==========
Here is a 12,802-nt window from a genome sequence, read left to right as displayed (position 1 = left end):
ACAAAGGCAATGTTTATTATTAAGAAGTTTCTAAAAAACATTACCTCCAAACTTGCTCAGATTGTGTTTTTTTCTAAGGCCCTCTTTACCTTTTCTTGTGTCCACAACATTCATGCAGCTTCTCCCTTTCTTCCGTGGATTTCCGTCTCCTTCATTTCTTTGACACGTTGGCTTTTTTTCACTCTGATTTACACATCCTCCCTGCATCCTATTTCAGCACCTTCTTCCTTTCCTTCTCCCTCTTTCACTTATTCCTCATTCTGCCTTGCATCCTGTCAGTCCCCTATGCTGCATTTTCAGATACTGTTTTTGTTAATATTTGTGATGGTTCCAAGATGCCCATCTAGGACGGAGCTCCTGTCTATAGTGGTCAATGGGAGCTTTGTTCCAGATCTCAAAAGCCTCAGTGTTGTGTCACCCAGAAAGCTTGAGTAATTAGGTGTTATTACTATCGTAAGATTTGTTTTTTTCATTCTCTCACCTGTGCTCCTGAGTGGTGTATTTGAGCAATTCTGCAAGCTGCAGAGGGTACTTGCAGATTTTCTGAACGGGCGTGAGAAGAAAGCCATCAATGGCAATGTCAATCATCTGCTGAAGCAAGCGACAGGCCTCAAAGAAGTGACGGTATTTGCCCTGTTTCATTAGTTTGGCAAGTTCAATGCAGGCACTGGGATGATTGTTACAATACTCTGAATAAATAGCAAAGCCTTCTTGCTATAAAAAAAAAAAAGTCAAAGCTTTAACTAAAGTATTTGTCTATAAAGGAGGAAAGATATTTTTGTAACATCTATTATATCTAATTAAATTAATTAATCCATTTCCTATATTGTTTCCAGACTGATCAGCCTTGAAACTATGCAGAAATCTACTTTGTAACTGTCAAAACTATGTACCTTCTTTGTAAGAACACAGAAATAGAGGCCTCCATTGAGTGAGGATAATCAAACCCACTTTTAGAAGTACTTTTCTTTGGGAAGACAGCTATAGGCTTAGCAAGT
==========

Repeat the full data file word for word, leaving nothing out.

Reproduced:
Here is a 12,802-nt window from a genome sequence, read left to right as displayed (position 1 = left end):
ACAAAGGCAATGTTTATTATTAAGAAGTTTCTAAAAAACATTACCTCCAAACTTGCTCAGATTGTGTTTTTTTCTAAGGCCCTCTTTACCTTTTCTTGTGTCCACAACATTCATGCAGCTTCTCCCTTTCTTCCGTGGATTTCCGTCTCCTTCATTTCTTTGACACGTTGGCTTTTTTTCACTCTGATTTACACATCCTCCCTGCATCCTATTTCAGCACCTTCTTCCTTTCCTTCTCCCTCTTTCACTTATTCCTCATTCTGCCTTGCATCCTGTCAGTCCCCTATGCTGCATTTTCAGATACTGTTTTTGTTAATATTTGTGATGGTTCCAAGATGCCCATCTAGGACGGAGCTCCTGTCTATAGTGGTCAATGGGAGCTTTGTTCCAGATCTCAAAAGCCTCAGTGTTGTGTCACCCAGAAAGCTTGAGTAATTAGGTGTTATTACTATCGTAAGATTTGTTTTTTTCATTCTCTCACCTGTGCTCCTGAGTGGTGTATTTGAGCAATTCTGCAAGCTGCAGAGGGTACTTGCAGATTTTCTGAACGGGCGTGAGAAGAAAGCCATCAATGGCAATGTCAATCATCTGCTGAAGCAAGCGACAGGCCTCAAAGAAGTGACGGTATTTGCCCTGTTTCATTAGTTTGGCAAGTTCAATGCAGGCACTGGGATGATTGTTACAATACTCTGAATAAATAGCAAAGCCTTCTTGCTATAAAAAAAAAAAAGTCAAAGCTTTAACTAAAGTATTTGTCTATAAAGGAGGAAAGATATTTTTGTAACATCTATTATATCTAATTAAATTAATTAATCCATTTCCTATATTGTTTCCAGACTGATCAGCCTTGAAACTATGCAGAAATCTACTTTGTAACTGTCAAAACTATGTACCTTCTTTGTAAGAACACAGAAATAGAGGCCTCCATTGAGTGAGGATAATCAAACCCACTTTTAGAAGTACTTTTCTTTGGGAAGACAGCTATAGGCTTAGCAAGT